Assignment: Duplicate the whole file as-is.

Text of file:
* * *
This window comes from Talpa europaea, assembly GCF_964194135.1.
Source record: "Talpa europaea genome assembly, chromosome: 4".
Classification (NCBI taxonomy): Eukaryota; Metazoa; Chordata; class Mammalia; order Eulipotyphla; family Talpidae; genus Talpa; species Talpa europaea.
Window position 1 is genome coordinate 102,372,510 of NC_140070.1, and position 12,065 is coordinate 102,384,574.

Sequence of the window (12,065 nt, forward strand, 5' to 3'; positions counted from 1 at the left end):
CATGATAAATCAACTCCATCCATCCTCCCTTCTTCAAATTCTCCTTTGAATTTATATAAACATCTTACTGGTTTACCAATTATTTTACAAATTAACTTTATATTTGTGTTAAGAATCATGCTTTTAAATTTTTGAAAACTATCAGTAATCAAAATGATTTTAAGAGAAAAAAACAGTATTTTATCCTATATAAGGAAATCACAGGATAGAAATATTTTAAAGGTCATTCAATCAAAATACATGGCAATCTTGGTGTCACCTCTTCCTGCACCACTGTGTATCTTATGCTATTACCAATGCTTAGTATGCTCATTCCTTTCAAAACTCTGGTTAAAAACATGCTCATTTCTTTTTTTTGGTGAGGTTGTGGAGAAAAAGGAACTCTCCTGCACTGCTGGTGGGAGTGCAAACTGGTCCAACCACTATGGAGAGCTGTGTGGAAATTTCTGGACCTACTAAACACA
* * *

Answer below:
This window comes from Talpa europaea, assembly GCF_964194135.1.
Source record: "Talpa europaea genome assembly, chromosome: 4".
Classification (NCBI taxonomy): Eukaryota; Metazoa; Chordata; class Mammalia; order Eulipotyphla; family Talpidae; genus Talpa; species Talpa europaea.
Window position 1 is genome coordinate 102,372,510 of NC_140070.1, and position 12,065 is coordinate 102,384,574.

Sequence of the window (12,065 nt, forward strand, 5' to 3'; positions counted from 1 at the left end):
CATGATAAATCAACTCCATCCATCCTCCCTTCTTCAAATTCTCCTTTGAATTTATATAAACATCTTACTGGTTTACCAATTATTTTACAAATTAACTTTATATTTGTGTTAAGAATCATGCTTTTAAATTTTTGAAAACTATCAGTAATCAAAATGATTTTAAGAGAAAAAAACAGTATTTTATCCTATATAAGGAAATCACAGGATAGAAATATTTTAAAGGTCATTCAATCAAAATACATGGCAATCTTGGTGTCACCTCTTCCTGCACCACTGTGTATCTTATGCTATTACCAATGCTTAGTATGCTCATTCCTTTCAAAACTCTGGTTAAAAACATGCTCATTTCTTTTTTTTGGTGAGGTTGTGGAGAAAAAGGAACTCTCCTGCACTGCTGGTGGGAGTGCAAACTGGTCCAACCACTATGGAGAGCTGTGTGGAAATTTCTGGACCTACTAAACACA